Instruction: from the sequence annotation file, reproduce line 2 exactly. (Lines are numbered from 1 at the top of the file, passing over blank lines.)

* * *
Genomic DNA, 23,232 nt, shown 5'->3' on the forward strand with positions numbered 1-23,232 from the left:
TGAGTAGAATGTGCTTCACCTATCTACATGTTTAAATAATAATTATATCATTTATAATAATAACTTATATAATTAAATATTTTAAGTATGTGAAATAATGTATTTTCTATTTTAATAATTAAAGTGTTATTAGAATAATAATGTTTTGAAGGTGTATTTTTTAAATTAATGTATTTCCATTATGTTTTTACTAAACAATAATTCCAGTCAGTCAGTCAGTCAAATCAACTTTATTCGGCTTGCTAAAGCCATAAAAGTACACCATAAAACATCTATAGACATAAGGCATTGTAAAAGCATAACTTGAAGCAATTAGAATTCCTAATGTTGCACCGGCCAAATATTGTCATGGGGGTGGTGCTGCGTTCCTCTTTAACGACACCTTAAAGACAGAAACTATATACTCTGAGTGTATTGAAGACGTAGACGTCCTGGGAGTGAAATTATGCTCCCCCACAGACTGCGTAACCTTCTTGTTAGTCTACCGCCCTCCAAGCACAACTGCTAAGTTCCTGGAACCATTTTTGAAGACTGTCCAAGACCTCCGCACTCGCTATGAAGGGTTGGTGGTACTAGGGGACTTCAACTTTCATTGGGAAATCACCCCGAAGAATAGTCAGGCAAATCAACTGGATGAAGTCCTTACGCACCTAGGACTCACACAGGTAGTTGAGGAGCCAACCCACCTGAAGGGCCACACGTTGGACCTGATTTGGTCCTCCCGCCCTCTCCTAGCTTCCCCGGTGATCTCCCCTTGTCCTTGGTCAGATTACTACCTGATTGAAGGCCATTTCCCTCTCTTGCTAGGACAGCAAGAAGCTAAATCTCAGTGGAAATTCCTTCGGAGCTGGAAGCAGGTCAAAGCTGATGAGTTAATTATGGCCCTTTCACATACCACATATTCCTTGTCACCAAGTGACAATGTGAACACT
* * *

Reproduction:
TGAGTAGAATGTGCTTCACCTATCTACATGTTTAAATAATAATTATATCATTTATAATAATAACTTATATAATTAAATATTTTAAGTATGTGAAATAATGTATTTTCTATTTTAATAATTAAAGTGTTATTAGAATAATAATGTTTTGAAGGTGTATTTTTTAAATTAATGTATTTCCATTATGTTTTTACTAAACAATAATTCCAGTCAGTCAGTCAGTCAAATCAACTTTATTCGGCTTGCTAAAGCCATAAAAGTACACCATAAAACATCTATAGACATAAGGCATTGTAAAAGCATAACTTGAAGCAATTAGAATTCCTAATGTTGCACCGGCCAAATATTGTCATGGGGGTGGTGCTGCGTTCCTCTTTAACGACACCTTAAAGACAGAAACTATATACTCTGAGTGTATTGAAGACGTAGACGTCCTGGGAGTGAAATTATGCTCCCCCACAGACTGCGTAACCTTCTTGTTAGTCTACCGCCCTCCAAGCACAACTGCTAAGTTCCTGGAACCATTTTTGAAGACTGTCCAAGACCTCCGCACTCGCTATGAAGGGTTGGTGGTACTAGGGGACTTCAACTTTCATTGGGAAATCACCCCGAAGAATAGTCAGGCAAATCAACTGGATGAAGTCCTTACGCACCTAGGACTCACACAGGTAGTTGAGGAGCCAACCCACCTGAAGGGCCACACGTTGGACCTGATTTGGTCCTCCCGCCCTCTCCTAGCTTCCCCGGTGATCTCCCCTTGTCCTTGGTCAGATTACTACCTGATTGAAGGCCATTTCCCTCTCTTGCTAGGACAGCAAGAAGCTAAATCTCAGTGGAAATTCCTTCGGAGCTGGAAGCAGGTCAAAGCTGATGAGTTAATTATGGCCCTTTCACATACCACATATTCCTTGTCACCAAGTGACAATGTGAACACT